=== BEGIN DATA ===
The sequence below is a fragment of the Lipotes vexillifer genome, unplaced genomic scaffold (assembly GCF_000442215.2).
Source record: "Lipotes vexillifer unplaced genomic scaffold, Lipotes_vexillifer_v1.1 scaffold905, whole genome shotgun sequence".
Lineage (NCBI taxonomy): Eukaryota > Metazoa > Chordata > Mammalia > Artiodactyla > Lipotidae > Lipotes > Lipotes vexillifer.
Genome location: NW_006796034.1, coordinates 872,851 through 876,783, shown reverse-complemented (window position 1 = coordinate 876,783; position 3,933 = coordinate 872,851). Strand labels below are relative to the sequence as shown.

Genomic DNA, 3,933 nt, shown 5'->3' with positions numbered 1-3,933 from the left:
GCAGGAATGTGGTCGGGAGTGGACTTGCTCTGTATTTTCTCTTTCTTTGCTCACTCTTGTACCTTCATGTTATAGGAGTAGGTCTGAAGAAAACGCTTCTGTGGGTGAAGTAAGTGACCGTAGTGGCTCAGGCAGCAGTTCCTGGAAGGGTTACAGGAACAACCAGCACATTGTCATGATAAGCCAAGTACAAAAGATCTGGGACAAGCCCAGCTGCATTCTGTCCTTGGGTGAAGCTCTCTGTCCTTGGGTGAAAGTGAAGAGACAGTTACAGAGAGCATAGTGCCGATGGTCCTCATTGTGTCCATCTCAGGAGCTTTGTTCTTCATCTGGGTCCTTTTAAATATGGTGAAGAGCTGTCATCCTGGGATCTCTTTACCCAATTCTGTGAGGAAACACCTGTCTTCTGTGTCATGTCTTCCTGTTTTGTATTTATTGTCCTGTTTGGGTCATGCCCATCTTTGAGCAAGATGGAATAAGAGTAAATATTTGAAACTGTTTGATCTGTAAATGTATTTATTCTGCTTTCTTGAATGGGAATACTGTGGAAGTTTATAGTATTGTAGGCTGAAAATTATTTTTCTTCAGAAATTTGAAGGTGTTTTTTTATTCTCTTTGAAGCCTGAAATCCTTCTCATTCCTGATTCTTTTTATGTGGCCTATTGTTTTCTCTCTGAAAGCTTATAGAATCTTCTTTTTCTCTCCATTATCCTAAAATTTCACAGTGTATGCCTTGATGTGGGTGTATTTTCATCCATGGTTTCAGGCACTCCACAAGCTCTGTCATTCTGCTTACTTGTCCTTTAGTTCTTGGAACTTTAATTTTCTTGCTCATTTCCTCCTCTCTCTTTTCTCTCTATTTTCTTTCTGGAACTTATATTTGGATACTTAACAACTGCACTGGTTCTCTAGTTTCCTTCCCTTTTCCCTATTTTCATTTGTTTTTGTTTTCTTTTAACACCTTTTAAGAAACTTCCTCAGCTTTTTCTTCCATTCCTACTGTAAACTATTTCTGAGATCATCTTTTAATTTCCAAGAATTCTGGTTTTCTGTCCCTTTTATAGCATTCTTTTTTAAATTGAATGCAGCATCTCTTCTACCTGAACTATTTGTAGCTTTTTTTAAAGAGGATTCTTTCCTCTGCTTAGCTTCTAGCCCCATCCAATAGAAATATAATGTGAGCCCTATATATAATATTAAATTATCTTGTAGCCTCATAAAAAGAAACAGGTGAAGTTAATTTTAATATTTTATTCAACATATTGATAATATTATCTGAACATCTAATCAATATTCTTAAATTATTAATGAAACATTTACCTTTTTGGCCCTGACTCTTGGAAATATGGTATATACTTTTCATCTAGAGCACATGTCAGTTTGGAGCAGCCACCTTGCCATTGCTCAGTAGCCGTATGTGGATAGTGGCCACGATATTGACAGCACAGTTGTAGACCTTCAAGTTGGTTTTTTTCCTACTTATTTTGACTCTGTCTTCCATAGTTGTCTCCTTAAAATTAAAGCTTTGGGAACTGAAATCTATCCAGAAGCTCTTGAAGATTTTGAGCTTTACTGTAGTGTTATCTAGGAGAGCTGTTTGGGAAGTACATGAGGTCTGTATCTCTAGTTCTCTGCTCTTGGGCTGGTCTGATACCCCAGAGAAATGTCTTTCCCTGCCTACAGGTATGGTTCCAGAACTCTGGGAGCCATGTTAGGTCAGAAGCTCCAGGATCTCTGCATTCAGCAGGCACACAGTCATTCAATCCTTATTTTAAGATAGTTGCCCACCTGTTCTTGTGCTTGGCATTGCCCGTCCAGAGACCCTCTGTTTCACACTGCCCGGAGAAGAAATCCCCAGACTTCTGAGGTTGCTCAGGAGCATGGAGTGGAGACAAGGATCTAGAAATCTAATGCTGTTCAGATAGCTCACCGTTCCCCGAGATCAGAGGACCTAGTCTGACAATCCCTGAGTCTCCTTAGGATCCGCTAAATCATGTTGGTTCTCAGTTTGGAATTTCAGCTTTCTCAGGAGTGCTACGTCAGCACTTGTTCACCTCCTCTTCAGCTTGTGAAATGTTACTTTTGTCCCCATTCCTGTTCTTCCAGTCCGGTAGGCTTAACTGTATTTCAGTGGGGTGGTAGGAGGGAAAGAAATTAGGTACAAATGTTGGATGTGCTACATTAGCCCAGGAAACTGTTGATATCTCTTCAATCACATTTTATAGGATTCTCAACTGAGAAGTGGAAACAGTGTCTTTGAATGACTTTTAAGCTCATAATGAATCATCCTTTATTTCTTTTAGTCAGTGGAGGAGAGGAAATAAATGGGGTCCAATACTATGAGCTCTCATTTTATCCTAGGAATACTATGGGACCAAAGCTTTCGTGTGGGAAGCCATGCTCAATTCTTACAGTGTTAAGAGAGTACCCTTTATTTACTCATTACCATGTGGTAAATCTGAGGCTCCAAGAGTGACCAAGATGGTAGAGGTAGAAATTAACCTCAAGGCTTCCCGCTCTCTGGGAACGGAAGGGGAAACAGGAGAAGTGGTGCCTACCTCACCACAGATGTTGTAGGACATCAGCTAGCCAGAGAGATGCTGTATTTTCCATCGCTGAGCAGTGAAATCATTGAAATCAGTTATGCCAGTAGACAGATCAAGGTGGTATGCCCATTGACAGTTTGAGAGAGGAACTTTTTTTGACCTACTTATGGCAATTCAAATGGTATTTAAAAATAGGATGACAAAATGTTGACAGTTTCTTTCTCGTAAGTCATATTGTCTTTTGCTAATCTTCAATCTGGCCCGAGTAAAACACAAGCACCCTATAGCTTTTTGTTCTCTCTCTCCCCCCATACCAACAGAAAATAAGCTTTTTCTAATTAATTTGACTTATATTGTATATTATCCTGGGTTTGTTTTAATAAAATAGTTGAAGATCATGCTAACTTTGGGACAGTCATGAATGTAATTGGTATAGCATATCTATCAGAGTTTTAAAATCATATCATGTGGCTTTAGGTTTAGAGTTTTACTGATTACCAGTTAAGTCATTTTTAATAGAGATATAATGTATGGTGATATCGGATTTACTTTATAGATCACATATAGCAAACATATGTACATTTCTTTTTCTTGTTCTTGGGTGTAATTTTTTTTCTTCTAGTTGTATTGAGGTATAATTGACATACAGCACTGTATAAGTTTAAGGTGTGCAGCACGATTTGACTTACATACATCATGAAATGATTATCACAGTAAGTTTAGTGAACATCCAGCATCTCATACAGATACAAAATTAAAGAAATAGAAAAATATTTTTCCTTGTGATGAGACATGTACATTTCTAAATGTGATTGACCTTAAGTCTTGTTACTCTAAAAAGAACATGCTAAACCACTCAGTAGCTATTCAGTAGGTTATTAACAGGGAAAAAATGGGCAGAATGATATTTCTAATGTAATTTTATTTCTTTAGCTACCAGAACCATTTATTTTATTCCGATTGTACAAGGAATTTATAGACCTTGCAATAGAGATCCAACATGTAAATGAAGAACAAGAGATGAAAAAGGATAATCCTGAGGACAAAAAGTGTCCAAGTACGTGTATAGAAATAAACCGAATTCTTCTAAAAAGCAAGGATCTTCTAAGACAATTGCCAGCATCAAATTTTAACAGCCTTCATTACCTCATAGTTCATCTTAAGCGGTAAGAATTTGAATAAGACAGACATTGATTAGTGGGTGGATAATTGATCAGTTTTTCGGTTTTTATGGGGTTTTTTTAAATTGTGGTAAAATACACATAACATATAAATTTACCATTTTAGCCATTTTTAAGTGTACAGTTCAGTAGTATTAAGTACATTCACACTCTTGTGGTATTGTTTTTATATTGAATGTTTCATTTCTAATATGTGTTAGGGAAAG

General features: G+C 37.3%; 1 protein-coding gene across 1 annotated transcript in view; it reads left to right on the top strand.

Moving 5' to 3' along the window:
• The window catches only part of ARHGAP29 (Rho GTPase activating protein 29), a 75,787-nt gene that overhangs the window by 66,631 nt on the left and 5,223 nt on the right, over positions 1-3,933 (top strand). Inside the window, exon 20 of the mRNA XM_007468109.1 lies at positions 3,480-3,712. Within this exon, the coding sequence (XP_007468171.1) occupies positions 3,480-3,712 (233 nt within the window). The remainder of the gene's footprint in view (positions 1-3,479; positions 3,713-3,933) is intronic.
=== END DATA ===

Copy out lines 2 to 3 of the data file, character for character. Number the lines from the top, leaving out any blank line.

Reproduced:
Source record: "Lipotes vexillifer unplaced genomic scaffold, Lipotes_vexillifer_v1.1 scaffold905, whole genome shotgun sequence".
Lineage (NCBI taxonomy): Eukaryota > Metazoa > Chordata > Mammalia > Artiodactyla > Lipotidae > Lipotes > Lipotes vexillifer.